The juxtaposition of the national PPE emergency with an uncoordinated response from DHSC was both surprising and alarming. To meet the scale of demand for PPE and to support the national effort many companies were making, Tecman made significant capital investment in new machinery in anticipation that a high quality, globally competitive British manufacturer would be an ideal NHS supplier. The way DHSC managed offers of help, as well as PPE negotiations and contracts, meant Tecman was forced to explore alternative customers outside of the UK in order to keep the business viable.
Tecman has since gone on to achieve significant export success, both directly and through distributors. These international orders are testament to the fact that Tecman face shields are extremely price competitive, despite their outstanding sustainability credentials and being UK made.
Chaotic contract management by DHSC meant these easy wins were missed despite Tecman’s approaches, resulting in PPE manufactured in Warwickshire being shipped out of the UK to international customers, at a time when the UK was in desperate need.
In a national emergency, DHSC could be forgiven for negotiating less than competitive contracts with a range of suppliers, but for the Department to agree to international contracts that entailed long supply chains or astronomical shipping fees while not engaging with others, even when faulty PPE was being discovered, raises serious questions that the Committee will no doubt explore when it questions officials on 20 April.
Management of PPE supply and quality
Despite DHSC not receiving some of the goods it had ordered from other suppliers and receiving some goods that were not up to standard, Tecman received no request for PPE supplies and no further enquiry as to capacity or product specification. This is important to point out to the Committee because it meant that while NHS staff were not receiving the PPE items they needed to work safely, previously identified UK firms with PPE capacity were not engaged to remedy this problem.
Unfortunately, the attitude to contract management and procurement has not changed now that the emergency phase of the pandemic has passed. Tecman are still in contact with the DHSC about reusable face shield options, but there seems to be no additional weighting given to sustainability or domestic supply, despite the discovery of unreputable suppliers and of senior Departmental and political discussion of the importance of a net-zero NHS and domestic supply chain security.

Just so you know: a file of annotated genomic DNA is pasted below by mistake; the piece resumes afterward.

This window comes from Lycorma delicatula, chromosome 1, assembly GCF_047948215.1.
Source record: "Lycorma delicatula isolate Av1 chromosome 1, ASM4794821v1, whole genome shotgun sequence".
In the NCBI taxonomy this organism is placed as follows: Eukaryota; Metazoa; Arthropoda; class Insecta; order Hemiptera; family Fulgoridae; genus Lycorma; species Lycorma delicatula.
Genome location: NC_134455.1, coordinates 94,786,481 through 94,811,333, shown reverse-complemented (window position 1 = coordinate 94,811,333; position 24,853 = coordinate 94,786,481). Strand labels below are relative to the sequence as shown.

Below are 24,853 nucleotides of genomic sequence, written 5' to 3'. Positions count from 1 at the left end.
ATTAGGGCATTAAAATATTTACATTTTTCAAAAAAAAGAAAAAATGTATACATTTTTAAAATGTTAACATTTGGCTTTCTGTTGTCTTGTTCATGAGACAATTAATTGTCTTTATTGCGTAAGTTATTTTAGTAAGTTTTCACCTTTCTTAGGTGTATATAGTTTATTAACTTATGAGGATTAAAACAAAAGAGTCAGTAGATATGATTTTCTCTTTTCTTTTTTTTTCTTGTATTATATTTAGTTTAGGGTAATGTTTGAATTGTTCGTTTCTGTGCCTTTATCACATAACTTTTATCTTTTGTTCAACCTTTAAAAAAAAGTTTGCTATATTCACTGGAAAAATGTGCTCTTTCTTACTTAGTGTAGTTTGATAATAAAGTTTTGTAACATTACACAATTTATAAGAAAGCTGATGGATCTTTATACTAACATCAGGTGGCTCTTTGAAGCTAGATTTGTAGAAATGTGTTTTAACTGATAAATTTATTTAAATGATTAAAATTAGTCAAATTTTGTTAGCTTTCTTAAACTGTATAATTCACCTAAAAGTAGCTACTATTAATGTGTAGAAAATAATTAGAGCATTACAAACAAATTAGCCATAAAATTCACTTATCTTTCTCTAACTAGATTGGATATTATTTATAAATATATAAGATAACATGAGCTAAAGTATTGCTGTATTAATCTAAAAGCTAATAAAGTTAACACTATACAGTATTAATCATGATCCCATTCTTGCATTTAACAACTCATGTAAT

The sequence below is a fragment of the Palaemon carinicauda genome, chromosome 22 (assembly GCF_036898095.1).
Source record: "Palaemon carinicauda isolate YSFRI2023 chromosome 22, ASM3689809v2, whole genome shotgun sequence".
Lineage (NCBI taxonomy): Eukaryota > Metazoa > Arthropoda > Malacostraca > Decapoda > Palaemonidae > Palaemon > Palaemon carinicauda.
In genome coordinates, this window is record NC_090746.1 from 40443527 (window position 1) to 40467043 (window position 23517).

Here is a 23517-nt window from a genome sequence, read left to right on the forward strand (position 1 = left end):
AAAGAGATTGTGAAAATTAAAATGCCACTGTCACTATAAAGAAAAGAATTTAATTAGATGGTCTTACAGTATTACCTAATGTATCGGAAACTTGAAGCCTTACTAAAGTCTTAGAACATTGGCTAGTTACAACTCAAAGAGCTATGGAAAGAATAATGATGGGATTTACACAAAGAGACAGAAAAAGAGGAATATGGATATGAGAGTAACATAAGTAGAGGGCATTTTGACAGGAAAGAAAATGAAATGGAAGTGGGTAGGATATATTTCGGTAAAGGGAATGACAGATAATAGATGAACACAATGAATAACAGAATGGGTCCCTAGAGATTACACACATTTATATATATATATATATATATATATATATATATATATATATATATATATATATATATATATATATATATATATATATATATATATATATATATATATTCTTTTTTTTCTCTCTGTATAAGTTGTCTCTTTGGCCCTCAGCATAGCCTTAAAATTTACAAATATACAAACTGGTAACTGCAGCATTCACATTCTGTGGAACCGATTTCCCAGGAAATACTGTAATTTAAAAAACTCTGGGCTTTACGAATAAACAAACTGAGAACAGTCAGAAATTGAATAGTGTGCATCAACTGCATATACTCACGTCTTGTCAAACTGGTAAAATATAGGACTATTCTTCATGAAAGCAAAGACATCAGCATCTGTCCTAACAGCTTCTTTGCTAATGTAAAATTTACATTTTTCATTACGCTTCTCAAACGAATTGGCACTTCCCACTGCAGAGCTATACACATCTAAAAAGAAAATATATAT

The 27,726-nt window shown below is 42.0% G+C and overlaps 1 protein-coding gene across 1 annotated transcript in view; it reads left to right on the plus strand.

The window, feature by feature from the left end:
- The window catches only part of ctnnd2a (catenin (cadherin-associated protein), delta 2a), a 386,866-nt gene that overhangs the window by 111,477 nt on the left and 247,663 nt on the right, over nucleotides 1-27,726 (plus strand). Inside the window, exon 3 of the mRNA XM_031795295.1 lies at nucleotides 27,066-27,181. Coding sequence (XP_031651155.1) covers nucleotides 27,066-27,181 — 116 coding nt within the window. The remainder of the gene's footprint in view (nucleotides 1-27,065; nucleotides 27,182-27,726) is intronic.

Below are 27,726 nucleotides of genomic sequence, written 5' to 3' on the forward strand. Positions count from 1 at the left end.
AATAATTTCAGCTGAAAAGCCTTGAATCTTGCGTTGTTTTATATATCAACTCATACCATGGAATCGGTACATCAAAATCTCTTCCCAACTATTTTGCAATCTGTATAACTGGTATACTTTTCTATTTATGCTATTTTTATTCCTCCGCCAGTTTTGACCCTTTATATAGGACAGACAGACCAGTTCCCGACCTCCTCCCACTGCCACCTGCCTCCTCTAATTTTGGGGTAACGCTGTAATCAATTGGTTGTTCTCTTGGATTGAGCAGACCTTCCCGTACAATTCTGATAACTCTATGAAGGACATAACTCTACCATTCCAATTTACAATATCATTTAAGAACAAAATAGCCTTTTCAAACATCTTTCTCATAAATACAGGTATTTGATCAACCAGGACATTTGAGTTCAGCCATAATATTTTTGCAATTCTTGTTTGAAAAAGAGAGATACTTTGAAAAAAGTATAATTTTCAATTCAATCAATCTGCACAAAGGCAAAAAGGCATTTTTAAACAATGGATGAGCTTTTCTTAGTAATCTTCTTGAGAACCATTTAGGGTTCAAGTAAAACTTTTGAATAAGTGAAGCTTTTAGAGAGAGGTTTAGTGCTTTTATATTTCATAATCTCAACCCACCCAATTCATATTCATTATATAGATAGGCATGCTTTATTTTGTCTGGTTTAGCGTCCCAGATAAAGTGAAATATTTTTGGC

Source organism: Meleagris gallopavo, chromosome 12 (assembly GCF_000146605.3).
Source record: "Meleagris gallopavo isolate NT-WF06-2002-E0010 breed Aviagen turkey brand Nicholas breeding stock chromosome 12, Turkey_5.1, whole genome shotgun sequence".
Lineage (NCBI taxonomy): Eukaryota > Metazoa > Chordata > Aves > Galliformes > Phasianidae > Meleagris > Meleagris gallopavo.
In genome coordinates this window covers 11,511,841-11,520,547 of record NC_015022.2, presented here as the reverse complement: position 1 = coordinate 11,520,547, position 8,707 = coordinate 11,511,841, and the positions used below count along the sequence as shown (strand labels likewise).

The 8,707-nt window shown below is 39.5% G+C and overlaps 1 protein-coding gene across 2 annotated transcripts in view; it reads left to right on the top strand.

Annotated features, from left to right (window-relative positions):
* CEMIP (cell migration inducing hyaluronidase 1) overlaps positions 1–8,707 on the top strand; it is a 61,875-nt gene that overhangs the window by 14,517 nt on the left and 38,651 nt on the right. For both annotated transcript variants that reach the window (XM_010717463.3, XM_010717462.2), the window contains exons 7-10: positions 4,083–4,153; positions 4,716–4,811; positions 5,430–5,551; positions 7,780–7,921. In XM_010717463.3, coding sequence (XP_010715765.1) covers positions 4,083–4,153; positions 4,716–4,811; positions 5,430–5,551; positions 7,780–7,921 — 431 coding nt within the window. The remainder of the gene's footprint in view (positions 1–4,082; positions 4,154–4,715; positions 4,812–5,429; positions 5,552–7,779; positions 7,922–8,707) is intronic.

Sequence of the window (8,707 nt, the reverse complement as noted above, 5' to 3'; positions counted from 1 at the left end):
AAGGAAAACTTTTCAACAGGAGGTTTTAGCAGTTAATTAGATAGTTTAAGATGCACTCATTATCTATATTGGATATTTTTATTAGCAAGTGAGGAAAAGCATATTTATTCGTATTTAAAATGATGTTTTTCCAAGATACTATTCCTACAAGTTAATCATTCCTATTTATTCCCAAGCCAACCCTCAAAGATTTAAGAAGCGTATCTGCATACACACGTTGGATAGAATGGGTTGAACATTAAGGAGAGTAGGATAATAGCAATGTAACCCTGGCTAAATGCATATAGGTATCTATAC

Significant staff turnover within DHSC has also had a negative impact. Joint projects were not handed over correctly and no progress is being made on several sustainability trials. This is a specific example unique to Tecman but speaks volumes about the efficiency and effectiveness of project management within the Department vis-à-vis PPE.
The Department has ordered PPE from UK based manufacturers as well as international suppliers – that is not in question. However, the Department’s haphazard approach to the contract management and procurement process, as illustrated in the previous examples, highlights several significant problems likely to have impacted many firms.
The UK went through a period of failing to source enough PPE that met a defined quality standard. These failings were in part due to inefficient contract management that meant that some sources of supply were not exploited effectively. Poor internal coordination and the failure to prioritise domestic supply over international supply meant that situations involving lengthy delivery times, increasing storage costs and unsuitable products could have been mitigated.
Now that the supply emergency has abated, the Department has still not adjusted its procurement and contract management approach and is failing to ensure the PPE it does procure meets other priorities like sustainability. Tecman has found officials to be underinformed on issues like recyclability and there to be a lack of strategy within the Department for how to manage different sources of PPE effectively.
Tecman hopes that by shining a light on situations like those listed in this submission, the PAC will be able to help improve the way the Department manages its relationships with suppliers and avoid the costly mistakes that the National Audit Office report has already identified.